Friday, April 12, 2013

School for the Arts

It's been over a year since I last posted a blog on here. Yesterday, I spent my time rehabilitating this blog as you can see I made some improvements on it. Finally I now have a definite objective of the blogs I would like to be posting here. Took me a year to figure things out. 

So, I decided yesterday to jump start my blog again today. I was excited to write about so many things. This time I'll just have to start with one blog, then maybe next time another and next time another one. And hey! blogging isn't such a bad idea for a keepsake.

This morning my husband was browsing his facebook page and he was able to click and view this interesting talk by Sir Ken Robinson on Ted Channel. The video was titled "Do schools kill creativity?" I posted the video below so you'll know what I'm talking about.

While listening to him talk, suddenly it dawned on me. While I am a person who so values academic education, (like everybody else) but looking back in my younger years,  I actually hated going to school! Except when I get into my English class for the reason that I like prose, as I love reading short stories and poetry.

As I we continue listening to Sir. Robinson's talk, I finally came to realize the importance of what wasn't considered important in the education realm of the previous decade. That is "creativity."

The next thing that came into my mind was my high school. I graduated in Iloilo National High School for my secondary education. As you know, INHS as we call it in acronym, has different programs within the school. They have a Special Science Class, the School of the Future Program where the very intelligent students are being grouped and classed altogether (they are only a few in numbers), and the "just regular classes" - the program I belong in. These are the programs that we can say, belongs to the academic level. The ones that Sir Robinson is talking about. Schooling with high ranking subjects like science, languages and mathematics while considered important, they cater to industrialism.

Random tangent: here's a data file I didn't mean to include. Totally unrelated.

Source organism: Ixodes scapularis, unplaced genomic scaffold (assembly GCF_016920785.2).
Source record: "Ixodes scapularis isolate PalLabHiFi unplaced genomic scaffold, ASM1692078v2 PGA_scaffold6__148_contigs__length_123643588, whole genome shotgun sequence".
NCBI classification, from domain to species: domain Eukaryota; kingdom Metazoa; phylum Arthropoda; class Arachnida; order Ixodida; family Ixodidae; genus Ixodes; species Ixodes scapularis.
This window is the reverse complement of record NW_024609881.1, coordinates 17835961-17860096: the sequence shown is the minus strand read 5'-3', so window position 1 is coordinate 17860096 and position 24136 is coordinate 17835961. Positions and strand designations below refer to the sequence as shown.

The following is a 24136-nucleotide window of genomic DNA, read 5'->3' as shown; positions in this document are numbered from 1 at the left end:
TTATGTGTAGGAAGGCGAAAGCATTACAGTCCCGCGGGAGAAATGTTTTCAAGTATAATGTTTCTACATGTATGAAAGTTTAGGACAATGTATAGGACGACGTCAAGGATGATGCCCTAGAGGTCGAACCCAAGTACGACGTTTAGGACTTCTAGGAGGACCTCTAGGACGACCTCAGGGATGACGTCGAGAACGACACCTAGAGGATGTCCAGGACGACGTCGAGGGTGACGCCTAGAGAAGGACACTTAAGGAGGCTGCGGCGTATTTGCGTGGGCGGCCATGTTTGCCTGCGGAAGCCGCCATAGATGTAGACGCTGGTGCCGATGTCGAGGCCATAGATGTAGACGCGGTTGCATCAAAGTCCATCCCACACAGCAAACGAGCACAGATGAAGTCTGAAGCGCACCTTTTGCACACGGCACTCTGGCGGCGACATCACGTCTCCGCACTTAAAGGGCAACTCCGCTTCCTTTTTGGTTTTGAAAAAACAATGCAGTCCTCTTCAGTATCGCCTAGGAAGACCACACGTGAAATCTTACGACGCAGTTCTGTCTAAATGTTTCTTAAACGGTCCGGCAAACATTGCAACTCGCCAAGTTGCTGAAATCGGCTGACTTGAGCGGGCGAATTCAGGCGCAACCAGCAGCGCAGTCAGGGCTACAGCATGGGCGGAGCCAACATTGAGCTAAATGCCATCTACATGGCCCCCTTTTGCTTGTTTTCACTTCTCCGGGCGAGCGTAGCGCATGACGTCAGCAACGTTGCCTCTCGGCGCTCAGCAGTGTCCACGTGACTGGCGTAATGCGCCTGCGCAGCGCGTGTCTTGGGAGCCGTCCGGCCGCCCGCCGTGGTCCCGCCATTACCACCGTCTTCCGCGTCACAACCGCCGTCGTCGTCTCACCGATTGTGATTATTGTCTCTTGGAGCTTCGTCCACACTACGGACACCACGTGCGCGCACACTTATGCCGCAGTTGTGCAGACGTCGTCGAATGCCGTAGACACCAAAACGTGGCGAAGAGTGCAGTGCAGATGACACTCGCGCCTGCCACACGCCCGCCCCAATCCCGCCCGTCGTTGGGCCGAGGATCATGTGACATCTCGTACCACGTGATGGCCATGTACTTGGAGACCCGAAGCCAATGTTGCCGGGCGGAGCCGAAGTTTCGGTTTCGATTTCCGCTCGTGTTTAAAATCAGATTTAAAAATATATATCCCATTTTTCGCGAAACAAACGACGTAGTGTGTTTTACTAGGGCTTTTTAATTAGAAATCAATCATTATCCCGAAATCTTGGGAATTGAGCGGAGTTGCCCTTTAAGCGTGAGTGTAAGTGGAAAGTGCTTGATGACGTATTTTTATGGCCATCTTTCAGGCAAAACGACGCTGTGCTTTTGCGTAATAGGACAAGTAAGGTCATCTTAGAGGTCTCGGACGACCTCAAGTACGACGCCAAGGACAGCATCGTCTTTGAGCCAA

Iloilo National High School

Besides the academic programs mentioned, INHS was also able to provide a school program that most of us back then would think as, "is of less importance." I'm talking about the School for the Arts. 

The curriculum of the students enrolled in this program is focused more towards the various fields of arts, theater, creative writing, dance and music. Sounds enjoyable if you love arts and dancing but is being less valued by the majority because of the thought, that education geared towards industrialism is more important than the ones that is geared towards nurturing a student's creativity.

In this day and age, there are more opportunities for what was once lame. I remember when I was young and when my parents from work would caught me and my brother playing computer games for hours. We'd get reprimanded that we are doing useless stuff, they'd turn off the video game and make us do household chores. The other day I was watching the Today Show and there on tv was a kid named Nick D'Aloisio being interviewed for selling an app he created to yahoo for $30M dollars. I can only imagine the time this kid spent in from of the computer. He just became an entrepreneur and is not even required to pay taxes yet!

Nick D'Aloisio
My point in writing this blog is this... there are different kinds of smart. Now that I'm a mom, and a wife I'll have to work hard in nurturing the creative capacities of my children and support them. I'll have to be aware on what my kids are good at. I'll still send them to school, and let them have the extra curricular activities as they please, as much as our family budget can afford. I'll have to let them make a mistakes of their own. Hopefully I won't smother them too much, so they will grow up to be accomplished human beings.

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